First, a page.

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Ever wanted to be a part of a brain? Here’s your chance

Michael Stevens returns to Stilwell to create a brain out of humans

Michael Stevens, who grew up in Stilwell, in Johnson County, is bringing his YouTube documentary-style show “Mind Field” back to his hometown. He is hoping to film 300 people re-creating a brain.
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Michael Stevens, who grew up in Stilwell, in Johnson County, is bringing his YouTube documentary-style show “Mind Field” back to his hometown. He is hoping to film 300 people re-creating a brain.

On Saturday, about 300 people will turn into a brain.

Yes, you read that right.

A brain.

Michael Stevens, who grew up in Stilwell, in Johnson County, is bringing his YouTube documentary-style show “Mind Field” back to his hometown. He’s looking for about 300 people to join in on filming Saturday to help explain how a brain works by re-creating a part of one.

He declined to explain exactly how people will become a brain. But he did say, “We should be able to create something that almost acts like its alive ... that recognizes images, that stores memory.

“No individual person will have any idea what they’re doing. But from above we’ll see the process.

“You just became a super organism.”

A drone will be filming above the crowd.

The show, on YouTube Premium, deals with the brain and various related scientific theories. Stevens also created the YouTube channel Vsauce, which has more than 13 million subscribers. There he asks various questions about the world and answers them.

Stevens’ inspiration for the brain came from the science fiction book “The Three Body Problem,” by Liu Cixin, in which soldiers create a computer using all human labor. Creating a human brain, which has billions of neurons, is a little difficult in the real world, which is why they’re creating a small-scale replica brain.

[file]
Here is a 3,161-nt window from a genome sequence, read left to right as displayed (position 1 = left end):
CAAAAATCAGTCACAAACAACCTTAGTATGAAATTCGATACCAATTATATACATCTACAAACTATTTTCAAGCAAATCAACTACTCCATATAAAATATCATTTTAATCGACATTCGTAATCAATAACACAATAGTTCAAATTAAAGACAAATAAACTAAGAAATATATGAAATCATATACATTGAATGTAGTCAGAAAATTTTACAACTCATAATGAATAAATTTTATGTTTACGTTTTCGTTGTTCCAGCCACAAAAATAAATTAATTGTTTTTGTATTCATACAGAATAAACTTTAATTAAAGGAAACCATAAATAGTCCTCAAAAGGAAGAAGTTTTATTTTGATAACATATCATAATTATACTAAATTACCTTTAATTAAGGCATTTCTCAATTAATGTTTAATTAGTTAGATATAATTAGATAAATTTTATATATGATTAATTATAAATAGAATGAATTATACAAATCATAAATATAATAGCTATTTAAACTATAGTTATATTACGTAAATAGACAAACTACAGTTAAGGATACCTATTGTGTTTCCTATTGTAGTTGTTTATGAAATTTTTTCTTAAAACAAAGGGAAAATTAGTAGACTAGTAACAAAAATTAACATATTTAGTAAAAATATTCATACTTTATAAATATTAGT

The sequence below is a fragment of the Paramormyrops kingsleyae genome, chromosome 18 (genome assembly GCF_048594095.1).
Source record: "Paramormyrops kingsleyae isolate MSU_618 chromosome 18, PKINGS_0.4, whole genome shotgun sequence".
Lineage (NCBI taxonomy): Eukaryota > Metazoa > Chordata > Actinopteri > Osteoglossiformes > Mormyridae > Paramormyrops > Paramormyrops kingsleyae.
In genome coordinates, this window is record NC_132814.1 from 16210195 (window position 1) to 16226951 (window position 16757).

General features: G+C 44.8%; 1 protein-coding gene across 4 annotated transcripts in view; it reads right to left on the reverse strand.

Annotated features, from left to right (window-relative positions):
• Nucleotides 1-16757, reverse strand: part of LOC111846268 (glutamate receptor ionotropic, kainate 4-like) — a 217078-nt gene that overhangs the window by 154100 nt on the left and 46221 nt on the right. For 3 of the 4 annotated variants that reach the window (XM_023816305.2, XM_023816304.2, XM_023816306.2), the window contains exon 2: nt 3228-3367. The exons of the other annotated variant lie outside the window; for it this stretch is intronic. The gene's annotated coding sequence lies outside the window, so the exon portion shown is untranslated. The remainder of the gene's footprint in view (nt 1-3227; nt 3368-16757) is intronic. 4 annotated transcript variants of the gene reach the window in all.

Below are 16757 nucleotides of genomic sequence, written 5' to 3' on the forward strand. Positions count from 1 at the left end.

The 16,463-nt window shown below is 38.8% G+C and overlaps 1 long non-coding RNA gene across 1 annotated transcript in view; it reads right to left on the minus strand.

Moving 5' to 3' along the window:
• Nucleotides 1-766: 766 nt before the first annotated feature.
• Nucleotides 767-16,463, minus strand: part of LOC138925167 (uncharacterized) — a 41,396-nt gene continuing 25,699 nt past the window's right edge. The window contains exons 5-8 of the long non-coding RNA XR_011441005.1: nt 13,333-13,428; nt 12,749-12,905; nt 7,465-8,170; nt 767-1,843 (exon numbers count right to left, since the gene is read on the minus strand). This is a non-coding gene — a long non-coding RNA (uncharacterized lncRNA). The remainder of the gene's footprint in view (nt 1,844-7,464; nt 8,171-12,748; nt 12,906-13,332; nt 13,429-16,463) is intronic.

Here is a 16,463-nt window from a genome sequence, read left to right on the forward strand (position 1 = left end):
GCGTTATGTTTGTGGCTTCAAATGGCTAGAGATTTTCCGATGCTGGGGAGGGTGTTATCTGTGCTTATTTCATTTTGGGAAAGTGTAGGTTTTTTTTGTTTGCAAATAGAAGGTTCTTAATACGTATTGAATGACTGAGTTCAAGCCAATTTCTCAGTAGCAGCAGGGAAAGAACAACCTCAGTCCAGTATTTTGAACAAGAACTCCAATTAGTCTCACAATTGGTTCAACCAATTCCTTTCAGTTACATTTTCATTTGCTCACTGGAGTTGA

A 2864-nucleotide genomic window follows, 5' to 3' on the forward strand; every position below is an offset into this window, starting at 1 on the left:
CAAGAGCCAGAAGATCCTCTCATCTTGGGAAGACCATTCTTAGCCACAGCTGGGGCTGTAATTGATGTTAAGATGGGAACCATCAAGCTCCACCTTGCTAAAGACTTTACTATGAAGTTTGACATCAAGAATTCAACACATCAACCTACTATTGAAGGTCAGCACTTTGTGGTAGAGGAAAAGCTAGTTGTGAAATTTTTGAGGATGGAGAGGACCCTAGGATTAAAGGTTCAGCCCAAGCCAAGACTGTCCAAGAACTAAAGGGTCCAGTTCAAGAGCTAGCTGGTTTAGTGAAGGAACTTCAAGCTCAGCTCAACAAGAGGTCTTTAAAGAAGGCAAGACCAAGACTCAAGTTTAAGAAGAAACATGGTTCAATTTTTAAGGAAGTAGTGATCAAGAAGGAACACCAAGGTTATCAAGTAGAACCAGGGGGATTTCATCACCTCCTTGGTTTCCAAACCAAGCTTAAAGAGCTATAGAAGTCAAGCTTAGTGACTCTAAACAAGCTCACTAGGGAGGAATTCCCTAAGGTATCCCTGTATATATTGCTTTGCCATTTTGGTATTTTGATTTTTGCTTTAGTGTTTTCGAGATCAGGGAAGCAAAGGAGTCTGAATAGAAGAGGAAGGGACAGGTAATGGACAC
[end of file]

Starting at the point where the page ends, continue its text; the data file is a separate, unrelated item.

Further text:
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Michael Stevens, creator and host of Vsauce on YouTube, sketches two days before his show "Mind Field" is set to film in Stilwell. Cortlynn Stark cstark@kcstar.com

“Can we make a neuron network out of a crowd and have them learn?” Stevens said. “Are we giving birth to something on Saturday? I don’t know. Maybe!”

Stevens and his casting producer, Vanessa Bond, don’t think anyone has attempted such a thing before.

“It is a one-of-its-kind experiment,” Bond said. “It’s not something you hear: ‘Hey, I’m going to make a brain out of people, what are you going to do tonight?’”

Stevens, a graduate of Blue Valley High School, is happy to be back home with family and friends. In fact, he just visited his grandma in Stilwell last week.

But in addition, he said, “I also hope to meet people who, especially younger people, who might be inspired to think about these big psychological questions. … I show them that it’s not just about tests and schoolwork but it’s also something that’s very creative.”

If you want to join in the experiment, email MindFieldSeason3@gmail.com with your name, age, location, occupation, phone number and email address. You must be at least 14 years old; those under age 18 need a parent’s permission.

If you don’t email ahead of time, you aren’t guaranteed a spot, though you can show up at 9 a.m. to watch from the bleachers. Those under 14 and accompanied by an adult, can watch from there as well.

They will film from 9 a.m. to 6 p.m. at Blue Valley High School. Participants will be provided snacks and lunch.

The release date for the show hasn’t been announced.

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